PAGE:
FICO 10: How Will New FICO Scoring Update Affect Your myFICO Credit Score
Back in January, FICO announced that new versions of their scoring model will officially roll out this summer–the FICO Score 10 T and FICO Score 10. Given that many lenders (including credit card companies) use FICO scoring models to assess creditworthiness, this is pretty big news.
The changes FICO is making could mean that those with at least fair credit could see their scores climb higher. It’s estimated that scores will rise for around 40 million people.
Let’s take a look at what these changes are and what it could mean for you.
So What Changed?
FICO already alters it score every couple of years–it uses consumer patterns and behavior emerging from its tracked data. It just so happens that it’s altering its formula a little bit.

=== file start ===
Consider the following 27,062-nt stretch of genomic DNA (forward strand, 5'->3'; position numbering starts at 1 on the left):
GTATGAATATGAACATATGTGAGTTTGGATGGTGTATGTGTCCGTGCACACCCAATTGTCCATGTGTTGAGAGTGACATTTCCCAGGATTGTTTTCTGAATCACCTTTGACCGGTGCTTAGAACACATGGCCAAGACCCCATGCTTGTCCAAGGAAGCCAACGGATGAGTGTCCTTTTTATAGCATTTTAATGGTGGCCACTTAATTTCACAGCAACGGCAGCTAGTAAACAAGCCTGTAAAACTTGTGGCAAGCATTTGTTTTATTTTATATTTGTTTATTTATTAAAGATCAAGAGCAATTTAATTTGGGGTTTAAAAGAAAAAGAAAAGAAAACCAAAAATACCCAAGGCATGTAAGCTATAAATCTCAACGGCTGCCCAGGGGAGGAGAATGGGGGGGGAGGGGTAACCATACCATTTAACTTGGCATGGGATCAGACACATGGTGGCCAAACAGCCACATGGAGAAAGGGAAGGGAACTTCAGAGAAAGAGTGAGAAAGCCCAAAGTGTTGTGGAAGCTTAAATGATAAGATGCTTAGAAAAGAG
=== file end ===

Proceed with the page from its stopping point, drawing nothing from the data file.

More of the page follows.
FICO’s new credit scoring model will take into account consumers’ account balances for their past 24 months–it could cause your score to fluctuate around 20 points. There are other changes like carrying a credit card balance or personal loans that can affect your score.
The justification into looking into the past two years of your balance history is to give lenders a more comprehensive view of how you’re managing credit throughout a period of time. VantageScore, another credit scoring model created by the three major credit reporting bureaus–Experian, Equifax and TransUnion–is also using this information with a different formula.
The idea behind these changes is the new formula will give lenders better insight into how to predict your credit behavior. In other words, it’ll help lenders avoid too much risk while being able to provide more competitive offers to more consumers (aka lower rates on loans).
Changes to FICO 10 will take a look at recently missed payments and factor them more heavily in calculating scores. It’ll also look at your credit utilization rate–the percentage of your overall credit you use–much more heavily for long periods of time.